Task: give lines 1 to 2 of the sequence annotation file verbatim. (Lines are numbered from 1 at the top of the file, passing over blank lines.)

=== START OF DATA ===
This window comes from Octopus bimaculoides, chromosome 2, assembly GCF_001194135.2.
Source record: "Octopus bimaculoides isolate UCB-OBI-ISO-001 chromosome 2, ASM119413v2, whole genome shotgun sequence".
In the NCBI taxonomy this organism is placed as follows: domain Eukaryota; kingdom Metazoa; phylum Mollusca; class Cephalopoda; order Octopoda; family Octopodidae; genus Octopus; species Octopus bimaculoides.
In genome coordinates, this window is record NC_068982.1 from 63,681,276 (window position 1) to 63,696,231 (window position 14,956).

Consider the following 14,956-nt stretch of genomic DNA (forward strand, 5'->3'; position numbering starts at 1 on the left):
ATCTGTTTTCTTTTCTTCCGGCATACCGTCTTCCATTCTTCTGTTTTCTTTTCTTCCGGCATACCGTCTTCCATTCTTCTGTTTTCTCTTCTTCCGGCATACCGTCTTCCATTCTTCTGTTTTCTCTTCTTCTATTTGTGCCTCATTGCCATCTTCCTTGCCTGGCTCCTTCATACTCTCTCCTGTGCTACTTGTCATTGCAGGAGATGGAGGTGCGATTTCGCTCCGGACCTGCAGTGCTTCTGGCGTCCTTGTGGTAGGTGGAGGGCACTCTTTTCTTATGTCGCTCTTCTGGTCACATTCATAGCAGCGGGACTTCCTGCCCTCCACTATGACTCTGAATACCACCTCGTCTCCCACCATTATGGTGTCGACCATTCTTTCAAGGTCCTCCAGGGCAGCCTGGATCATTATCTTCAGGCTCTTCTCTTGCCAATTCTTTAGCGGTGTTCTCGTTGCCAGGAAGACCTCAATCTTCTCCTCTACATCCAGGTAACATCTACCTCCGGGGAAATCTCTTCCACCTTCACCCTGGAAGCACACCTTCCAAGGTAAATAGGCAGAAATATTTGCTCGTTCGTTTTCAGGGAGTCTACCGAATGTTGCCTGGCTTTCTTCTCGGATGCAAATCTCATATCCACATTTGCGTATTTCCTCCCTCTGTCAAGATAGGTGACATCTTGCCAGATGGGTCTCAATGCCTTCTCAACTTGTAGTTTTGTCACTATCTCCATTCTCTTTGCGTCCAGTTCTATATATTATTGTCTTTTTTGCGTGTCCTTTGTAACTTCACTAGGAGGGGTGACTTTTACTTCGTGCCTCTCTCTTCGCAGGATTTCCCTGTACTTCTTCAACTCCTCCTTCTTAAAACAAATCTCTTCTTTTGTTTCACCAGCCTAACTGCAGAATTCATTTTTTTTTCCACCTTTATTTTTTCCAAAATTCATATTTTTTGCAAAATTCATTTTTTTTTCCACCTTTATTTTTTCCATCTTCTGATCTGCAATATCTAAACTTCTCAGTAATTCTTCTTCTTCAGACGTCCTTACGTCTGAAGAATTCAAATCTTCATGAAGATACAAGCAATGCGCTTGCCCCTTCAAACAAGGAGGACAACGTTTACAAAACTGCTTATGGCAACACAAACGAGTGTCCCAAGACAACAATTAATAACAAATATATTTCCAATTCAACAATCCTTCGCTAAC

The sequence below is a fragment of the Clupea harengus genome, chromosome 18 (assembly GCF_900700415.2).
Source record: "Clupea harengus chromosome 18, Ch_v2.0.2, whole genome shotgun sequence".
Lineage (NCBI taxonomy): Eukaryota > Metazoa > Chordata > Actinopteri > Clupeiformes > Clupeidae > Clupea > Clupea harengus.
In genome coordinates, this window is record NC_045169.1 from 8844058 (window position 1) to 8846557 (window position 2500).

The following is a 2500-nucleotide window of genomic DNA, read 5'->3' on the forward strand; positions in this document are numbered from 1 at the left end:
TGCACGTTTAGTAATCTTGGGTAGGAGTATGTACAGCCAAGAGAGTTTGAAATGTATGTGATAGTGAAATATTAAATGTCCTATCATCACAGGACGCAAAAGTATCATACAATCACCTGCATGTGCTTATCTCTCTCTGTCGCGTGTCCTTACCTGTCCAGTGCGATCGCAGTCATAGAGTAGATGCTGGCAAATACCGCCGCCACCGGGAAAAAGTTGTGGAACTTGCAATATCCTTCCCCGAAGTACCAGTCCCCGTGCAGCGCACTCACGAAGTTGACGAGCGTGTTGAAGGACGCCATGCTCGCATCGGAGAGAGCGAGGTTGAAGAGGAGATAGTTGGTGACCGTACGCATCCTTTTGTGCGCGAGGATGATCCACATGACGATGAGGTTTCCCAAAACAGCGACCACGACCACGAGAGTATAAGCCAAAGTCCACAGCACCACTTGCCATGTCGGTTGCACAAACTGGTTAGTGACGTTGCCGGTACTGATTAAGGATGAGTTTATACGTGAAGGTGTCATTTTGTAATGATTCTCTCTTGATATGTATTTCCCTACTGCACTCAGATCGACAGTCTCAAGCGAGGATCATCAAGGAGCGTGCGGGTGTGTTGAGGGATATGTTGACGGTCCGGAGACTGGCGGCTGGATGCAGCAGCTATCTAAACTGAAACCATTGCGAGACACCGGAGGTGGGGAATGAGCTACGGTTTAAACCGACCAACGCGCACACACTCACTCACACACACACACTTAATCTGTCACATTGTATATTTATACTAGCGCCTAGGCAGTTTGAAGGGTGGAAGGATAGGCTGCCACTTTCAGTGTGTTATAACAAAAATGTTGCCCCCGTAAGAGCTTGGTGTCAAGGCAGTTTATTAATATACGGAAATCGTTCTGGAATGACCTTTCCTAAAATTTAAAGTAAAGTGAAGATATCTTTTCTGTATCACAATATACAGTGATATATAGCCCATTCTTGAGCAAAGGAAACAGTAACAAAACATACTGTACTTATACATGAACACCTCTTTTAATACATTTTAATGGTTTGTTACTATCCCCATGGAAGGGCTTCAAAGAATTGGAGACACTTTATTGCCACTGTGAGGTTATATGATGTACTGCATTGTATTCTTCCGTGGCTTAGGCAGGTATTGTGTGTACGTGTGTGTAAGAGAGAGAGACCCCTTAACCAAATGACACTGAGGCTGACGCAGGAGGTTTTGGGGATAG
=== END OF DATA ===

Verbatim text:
This window comes from Octopus bimaculoides, chromosome 2, assembly GCF_001194135.2.
Source record: "Octopus bimaculoides isolate UCB-OBI-ISO-001 chromosome 2, ASM119413v2, whole genome shotgun sequence".